Employers in Switzerland are required to provide details on employee equity incentive holdings in a statement included with the annual Swiss salary certificate.
These statements are known as 'equity annexes', and all companies awarding equity incentives to Swiss-based (resident or non-resident) employees must comply with this requirement. Equity annexes are not new, but the cantonal tax authorities throughout the country are becoming stricter when ensuring that equity incentive reporting is accurate. Failure to comply can be costly for employers, both from a reputational and a financial perspective.
Employee equity incentive reporting for internationally mobile employees can be challenging even for the best run payroll departments. Employers should be aware of the following.
Common equity incentive reporting mistakes include:
- Failure to prepare annexes when no transaction has taken place;
- Failure to include all required information in the reporting document; and
- Reporting only the Swiss taxable portion of income in the salary certificate (the authorities require full reporting).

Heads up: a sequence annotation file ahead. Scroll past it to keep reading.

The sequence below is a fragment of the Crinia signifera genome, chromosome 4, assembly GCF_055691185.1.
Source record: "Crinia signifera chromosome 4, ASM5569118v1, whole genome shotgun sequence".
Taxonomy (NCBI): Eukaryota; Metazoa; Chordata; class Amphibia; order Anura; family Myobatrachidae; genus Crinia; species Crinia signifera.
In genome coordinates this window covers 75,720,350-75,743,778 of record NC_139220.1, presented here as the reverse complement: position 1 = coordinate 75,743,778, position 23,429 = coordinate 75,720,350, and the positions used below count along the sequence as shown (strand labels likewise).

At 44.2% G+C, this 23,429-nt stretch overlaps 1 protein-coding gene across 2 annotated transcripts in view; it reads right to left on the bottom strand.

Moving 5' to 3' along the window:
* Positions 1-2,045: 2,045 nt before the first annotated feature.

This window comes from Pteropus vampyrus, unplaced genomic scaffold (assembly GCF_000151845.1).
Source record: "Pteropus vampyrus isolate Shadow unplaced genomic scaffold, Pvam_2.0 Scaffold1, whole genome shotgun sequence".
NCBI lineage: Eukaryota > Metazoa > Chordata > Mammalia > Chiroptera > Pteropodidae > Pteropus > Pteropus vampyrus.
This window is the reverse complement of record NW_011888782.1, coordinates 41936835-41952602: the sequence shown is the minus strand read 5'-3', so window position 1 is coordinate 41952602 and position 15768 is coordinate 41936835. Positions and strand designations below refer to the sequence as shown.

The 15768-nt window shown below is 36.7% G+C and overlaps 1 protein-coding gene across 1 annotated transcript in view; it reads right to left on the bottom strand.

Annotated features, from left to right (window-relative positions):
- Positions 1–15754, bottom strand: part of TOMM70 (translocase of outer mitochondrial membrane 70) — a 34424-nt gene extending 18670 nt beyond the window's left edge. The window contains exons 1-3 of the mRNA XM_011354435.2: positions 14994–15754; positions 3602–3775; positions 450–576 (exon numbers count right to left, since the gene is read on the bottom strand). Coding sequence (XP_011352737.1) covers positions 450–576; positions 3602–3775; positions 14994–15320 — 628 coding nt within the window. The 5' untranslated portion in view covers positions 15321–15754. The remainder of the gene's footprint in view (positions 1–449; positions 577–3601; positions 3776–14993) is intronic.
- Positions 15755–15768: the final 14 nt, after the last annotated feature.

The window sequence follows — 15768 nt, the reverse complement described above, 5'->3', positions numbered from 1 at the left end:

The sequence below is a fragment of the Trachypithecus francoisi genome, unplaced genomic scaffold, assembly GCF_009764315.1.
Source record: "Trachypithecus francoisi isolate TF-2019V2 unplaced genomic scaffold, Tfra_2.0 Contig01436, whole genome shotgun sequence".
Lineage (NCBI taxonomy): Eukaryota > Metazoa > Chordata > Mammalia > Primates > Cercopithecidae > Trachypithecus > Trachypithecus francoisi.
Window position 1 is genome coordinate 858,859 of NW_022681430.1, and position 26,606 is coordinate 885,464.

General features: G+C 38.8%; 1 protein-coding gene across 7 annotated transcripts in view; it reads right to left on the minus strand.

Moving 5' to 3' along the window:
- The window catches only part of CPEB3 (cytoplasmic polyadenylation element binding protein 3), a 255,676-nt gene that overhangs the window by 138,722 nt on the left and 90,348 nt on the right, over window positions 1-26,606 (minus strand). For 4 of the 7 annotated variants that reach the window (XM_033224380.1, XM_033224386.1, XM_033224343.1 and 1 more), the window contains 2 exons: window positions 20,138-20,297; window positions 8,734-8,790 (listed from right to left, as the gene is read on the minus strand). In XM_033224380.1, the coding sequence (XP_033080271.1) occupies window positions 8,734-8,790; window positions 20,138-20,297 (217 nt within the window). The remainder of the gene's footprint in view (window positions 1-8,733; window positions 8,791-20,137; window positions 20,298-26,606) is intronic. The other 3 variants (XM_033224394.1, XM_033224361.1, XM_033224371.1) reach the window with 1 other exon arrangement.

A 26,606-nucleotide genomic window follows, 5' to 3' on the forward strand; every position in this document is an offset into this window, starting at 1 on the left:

These mistakes can have an impact on the calculation of an employee's income tax liability.
Consequences of failure to comply
The requirement to prepare equity annexes has been in existence for five years as of January 2018. Certain tax authorities previously tolerated non-filers as long as equity income was reported in the salary certificate; however, this practice has shifted over the years and employers that fail to file correct annexes now face stiff penalties.
When inaccurate annexes are discovered for the tax period in progress, the Swiss tax authorities often also will audit prior years' reporting to check for similar mistakes. Switzerland's 10-year statute of limitations can make this exercise challenging for plan administrators and payroll departments.
Other business benefits
Aside from the compliance requirements, proper reporting of employee equity incentives has business benefits, such as:
- It is an easy way to verify total equity income, which is helpful in cases of multiple exercises and vestings;
- It clearly shows the allocation of foreign and Swiss-sourced equity income for purposes of reporting income in the salary certificate;
- It provides a helpful overview for employees by showing the different sources of employment income for the relevant year, the income they can expect to realise in the following years and the vesting dates of the shares in their employee portfolio;
- It enables employees to accurately report their equity income on the tax return; and
- It provides useful information for human resources and global mobility teams with Swiss-based employees.
Employers should invest time in reviewing the requirements for employee equity incentive reporting. Once the obligations are well-understood, the process can be automated and administered by payroll generalists.
van den Eeckhaut
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